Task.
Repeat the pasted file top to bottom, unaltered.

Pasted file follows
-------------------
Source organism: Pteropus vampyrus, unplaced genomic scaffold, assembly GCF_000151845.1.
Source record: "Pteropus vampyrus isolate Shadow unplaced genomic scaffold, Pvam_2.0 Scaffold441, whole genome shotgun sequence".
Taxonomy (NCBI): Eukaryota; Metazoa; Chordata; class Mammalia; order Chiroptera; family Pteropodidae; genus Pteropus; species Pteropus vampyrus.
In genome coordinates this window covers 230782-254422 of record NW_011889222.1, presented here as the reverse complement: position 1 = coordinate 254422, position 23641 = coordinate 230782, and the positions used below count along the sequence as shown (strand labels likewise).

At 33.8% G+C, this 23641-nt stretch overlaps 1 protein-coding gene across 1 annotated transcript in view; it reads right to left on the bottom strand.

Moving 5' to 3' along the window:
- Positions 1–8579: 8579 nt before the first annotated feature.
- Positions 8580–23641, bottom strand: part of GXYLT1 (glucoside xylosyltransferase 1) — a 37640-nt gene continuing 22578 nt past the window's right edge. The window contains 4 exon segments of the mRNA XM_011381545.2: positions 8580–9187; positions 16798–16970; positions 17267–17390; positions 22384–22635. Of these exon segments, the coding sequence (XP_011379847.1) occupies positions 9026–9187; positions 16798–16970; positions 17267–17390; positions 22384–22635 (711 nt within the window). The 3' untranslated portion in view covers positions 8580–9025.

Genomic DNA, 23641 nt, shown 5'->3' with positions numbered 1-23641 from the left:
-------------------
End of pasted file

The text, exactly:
Source organism: Pteropus vampyrus, unplaced genomic scaffold, assembly GCF_000151845.1.
Source record: "Pteropus vampyrus isolate Shadow unplaced genomic scaffold, Pvam_2.0 Scaffold441, whole genome shotgun sequence".
Taxonomy (NCBI): Eukaryota; Metazoa; Chordata; class Mammalia; order Chiroptera; family Pteropodidae; genus Pteropus; species Pteropus vampyrus.
In genome coordinates this window covers 230782-254422 of record NW_011889222.1, presented here as the reverse complement: position 1 = coordinate 254422, position 23641 = coordinate 230782, and the positions used below count along the sequence as shown (strand labels likewise).

At 33.8% G+C, this 23641-nt stretch overlaps 1 protein-coding gene across 1 annotated transcript in view; it reads right to left on the bottom strand.

Moving 5' to 3' along the window:
- Positions 1–8579: 8579 nt before the first annotated feature.
- Positions 8580–23641, bottom strand: part of GXYLT1 (glucoside xylosyltransferase 1) — a 37640-nt gene continuing 22578 nt past the window's right edge. The window contains 4 exon segments of the mRNA XM_011381545.2: positions 8580–9187; positions 16798–16970; positions 17267–17390; positions 22384–22635. Of these exon segments, the coding sequence (XP_011379847.1) occupies positions 9026–9187; positions 16798–16970; positions 17267–17390; positions 22384–22635 (711 nt within the window). The 3' untranslated portion in view covers positions 8580–9025.

Genomic DNA, 23641 nt, shown 5'->3' with positions numbered 1-23641 from the left: